The war between the good government forces and the alleged machine continued unabated for several years thereafter. At one point, Wirges had at least fifteen legal actions pending by or against him in the courts. He was sued for libel twice by elected county officials, and judgments totaling $275,000 were levied against him. He was furthermore criminally indicted seven times by three grand juries and sentenced to three years in prison when convicted of alleged perjury in the first degree. Those charges were ultimately dismissed by the Arkansas Supreme Court as being unproven. However, as a result of the legal wrangling and tax allegations, Wirges lost control of the Democrat for a time in 1964, but he ultimately was restored as its editor through the intervention of reform-minded citizens, as well as attorney G. Thomas Eisele (later a U.S. district judge) and former governor Winthrop Rockefeller.

On a more sinister note, in 1966, State Trooper Jack Stone was allegedly dispatched as a sniper to kill Wirges but was unsuccessful in setting up the kill. When Stone came to a parting of the ways with Hawkins, he thereafter informed Wirges of the alleged plot against him. By then, an investigation was under way on an alleged speed trap and DWI scam operated by the sheriff’s office. Stone turned over evidence and gave critical testimony himself in a 1968 speed trap trial. Wirges’s investigative evidence gathered about the scam was confirmed in that trial, and Hawkins was removed from office temporarily. On more than one occasion, friends of Wirges guarded his home and business with shotguns.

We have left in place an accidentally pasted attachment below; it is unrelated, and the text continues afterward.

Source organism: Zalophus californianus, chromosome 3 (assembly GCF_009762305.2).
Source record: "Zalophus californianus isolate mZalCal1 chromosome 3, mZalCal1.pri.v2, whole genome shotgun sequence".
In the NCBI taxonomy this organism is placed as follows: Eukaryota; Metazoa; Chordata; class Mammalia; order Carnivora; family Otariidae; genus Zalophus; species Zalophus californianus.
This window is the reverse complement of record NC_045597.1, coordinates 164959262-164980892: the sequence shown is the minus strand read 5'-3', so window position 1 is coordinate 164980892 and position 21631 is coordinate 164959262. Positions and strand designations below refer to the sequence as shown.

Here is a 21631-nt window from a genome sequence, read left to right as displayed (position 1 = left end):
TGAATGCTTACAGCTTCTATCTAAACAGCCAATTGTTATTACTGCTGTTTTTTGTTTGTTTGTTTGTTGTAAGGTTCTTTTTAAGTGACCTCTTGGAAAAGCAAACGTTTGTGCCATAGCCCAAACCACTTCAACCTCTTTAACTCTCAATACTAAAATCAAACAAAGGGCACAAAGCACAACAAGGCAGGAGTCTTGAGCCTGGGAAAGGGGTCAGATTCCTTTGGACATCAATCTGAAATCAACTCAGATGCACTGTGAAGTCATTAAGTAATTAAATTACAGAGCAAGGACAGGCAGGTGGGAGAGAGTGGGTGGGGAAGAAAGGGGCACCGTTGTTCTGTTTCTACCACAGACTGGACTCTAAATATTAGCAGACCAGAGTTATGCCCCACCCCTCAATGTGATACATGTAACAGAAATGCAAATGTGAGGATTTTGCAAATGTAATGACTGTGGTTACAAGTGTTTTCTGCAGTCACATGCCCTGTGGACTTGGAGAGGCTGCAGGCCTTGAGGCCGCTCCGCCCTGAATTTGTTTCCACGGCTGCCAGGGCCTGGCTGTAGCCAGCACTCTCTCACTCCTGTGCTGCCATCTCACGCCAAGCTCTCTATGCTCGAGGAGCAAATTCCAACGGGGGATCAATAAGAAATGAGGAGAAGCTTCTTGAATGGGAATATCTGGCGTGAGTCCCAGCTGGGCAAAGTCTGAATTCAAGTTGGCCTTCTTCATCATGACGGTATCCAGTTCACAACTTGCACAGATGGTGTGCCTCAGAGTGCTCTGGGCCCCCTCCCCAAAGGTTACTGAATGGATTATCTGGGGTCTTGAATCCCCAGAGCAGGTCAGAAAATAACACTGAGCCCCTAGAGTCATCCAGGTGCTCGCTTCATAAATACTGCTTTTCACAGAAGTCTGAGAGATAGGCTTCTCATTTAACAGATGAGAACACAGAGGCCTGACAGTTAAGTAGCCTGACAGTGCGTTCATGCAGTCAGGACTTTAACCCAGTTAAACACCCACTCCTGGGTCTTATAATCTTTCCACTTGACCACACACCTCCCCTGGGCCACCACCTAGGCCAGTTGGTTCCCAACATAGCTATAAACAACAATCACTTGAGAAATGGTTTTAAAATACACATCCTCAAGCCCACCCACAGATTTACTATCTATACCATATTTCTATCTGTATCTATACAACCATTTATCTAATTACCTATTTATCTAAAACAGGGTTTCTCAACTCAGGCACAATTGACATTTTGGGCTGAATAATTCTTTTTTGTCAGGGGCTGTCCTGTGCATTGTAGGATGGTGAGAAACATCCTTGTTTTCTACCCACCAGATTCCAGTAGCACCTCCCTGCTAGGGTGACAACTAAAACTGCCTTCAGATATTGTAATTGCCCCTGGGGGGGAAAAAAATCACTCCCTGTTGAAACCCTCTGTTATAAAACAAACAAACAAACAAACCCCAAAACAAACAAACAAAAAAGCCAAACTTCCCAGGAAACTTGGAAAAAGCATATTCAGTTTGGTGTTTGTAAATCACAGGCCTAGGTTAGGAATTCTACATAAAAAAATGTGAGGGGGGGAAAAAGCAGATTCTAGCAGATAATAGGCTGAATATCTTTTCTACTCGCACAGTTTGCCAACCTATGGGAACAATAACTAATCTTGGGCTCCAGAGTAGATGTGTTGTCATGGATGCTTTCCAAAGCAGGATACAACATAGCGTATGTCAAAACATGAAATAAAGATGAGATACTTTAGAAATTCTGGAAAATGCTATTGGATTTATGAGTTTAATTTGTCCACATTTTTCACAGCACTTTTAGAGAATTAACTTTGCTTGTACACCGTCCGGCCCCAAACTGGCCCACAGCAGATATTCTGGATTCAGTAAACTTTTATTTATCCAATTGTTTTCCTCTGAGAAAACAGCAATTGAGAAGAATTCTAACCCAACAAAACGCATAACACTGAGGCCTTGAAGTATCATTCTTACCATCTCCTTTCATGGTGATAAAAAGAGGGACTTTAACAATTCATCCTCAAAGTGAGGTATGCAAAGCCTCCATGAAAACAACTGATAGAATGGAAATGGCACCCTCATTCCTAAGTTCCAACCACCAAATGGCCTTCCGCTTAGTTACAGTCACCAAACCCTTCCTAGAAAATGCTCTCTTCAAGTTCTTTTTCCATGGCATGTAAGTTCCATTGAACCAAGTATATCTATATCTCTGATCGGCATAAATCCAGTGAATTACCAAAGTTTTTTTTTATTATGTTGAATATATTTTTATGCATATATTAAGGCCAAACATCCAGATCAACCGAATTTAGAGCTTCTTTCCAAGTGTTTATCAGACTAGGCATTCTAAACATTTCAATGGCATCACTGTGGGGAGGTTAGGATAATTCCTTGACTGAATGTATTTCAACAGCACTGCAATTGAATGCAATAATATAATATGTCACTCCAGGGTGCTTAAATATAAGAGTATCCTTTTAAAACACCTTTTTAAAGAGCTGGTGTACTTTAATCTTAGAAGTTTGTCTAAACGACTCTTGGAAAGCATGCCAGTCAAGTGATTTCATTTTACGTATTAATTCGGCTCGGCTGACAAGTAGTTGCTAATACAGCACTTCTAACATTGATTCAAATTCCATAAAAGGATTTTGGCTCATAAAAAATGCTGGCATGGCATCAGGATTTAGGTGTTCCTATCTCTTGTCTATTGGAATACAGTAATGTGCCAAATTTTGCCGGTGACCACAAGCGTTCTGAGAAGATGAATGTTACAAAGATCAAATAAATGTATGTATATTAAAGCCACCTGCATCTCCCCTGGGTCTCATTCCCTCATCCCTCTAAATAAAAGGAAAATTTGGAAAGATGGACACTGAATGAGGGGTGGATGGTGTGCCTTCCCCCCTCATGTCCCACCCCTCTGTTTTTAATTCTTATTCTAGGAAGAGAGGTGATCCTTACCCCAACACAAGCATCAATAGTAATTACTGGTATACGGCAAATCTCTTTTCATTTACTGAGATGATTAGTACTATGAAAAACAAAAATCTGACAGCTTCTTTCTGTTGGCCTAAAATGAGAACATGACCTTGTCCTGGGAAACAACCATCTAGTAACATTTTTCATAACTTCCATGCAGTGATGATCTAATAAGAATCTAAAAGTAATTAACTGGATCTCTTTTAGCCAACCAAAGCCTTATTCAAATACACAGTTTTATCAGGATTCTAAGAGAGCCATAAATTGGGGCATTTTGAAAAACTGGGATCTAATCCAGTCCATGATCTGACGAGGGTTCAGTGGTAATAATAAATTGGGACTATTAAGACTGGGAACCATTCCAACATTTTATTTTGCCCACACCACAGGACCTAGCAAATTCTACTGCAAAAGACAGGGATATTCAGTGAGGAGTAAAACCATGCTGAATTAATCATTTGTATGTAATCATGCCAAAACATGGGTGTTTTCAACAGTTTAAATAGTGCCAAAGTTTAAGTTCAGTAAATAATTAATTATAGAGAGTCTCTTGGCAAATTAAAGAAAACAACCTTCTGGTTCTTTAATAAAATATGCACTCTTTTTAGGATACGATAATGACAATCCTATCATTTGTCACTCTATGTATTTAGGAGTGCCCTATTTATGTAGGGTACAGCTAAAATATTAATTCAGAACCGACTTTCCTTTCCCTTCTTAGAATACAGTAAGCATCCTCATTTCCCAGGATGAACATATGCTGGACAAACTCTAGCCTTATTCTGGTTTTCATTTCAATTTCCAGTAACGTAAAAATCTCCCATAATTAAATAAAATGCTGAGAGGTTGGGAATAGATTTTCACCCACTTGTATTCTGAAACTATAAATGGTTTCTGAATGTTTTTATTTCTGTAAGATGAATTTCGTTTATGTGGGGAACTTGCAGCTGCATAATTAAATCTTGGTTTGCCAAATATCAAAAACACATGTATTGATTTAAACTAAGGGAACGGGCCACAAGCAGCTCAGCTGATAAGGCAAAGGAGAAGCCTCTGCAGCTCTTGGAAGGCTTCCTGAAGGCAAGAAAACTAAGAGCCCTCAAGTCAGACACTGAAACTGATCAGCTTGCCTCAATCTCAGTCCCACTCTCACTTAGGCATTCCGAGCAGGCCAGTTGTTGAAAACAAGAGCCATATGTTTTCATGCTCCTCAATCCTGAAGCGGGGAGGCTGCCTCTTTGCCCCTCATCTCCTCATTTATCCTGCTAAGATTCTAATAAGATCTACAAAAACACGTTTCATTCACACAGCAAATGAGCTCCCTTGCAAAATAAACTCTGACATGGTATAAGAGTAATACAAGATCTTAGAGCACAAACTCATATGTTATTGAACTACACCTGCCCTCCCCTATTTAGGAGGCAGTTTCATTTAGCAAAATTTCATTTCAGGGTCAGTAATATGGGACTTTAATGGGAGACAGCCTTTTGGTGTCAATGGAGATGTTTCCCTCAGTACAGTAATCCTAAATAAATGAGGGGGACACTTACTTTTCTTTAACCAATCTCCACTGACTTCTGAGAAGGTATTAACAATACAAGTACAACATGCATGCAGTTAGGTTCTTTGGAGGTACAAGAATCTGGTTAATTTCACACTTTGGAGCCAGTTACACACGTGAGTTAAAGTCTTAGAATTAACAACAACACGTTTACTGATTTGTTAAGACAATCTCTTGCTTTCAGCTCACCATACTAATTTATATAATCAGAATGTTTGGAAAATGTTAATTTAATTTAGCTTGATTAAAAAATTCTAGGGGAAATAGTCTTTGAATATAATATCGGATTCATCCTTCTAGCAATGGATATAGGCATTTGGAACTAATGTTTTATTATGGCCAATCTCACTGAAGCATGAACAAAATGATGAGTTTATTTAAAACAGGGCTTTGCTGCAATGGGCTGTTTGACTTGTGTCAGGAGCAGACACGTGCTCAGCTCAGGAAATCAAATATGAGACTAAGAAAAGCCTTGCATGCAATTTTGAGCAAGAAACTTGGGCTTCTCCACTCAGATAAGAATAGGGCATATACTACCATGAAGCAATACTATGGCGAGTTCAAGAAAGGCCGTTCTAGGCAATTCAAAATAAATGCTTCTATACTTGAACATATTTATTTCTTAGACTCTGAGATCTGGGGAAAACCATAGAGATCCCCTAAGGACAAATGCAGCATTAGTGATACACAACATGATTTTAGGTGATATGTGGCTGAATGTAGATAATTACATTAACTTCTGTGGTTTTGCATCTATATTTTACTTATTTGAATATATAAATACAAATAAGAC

The election of Wirges’s benefactor and ally, Winthrop Rockefeller, as governor in 1966 loosened the grip of the local machine politics. Hawkins subsequently retired from office, claiming victory over “that editor.” Faubus himself exited the governor’s office after six terms in 1968 and held no further political offices.

Retired in 1988, Wirges continues in journalism—writing books and using the Internet to blog about issues and his observations on state and national politics.

For additional information:
Hawkins, Marlin, and C. Fred Williams. How I Stole Elections: The Autobiography of Sheriff Marlin Hawkins. Morrilton, AR: 1991.

Wirges, Gene. Conflicts of Interest: The Gene Wirges Story. North Little Rock, AR: Riverboat Publishers, 1992.

“Wirges Sees ‘Covering Up’ of Conway County Situation.” Arkansas Gazette. February 2, 1964, p. 2A.

“Wirges Still Hoping to Regain Paper.” Arkansas Gazette. January 19, 1964, p. 6A.

David Bowden
Little Rock, Arkansas

Last Updated 8/24/2013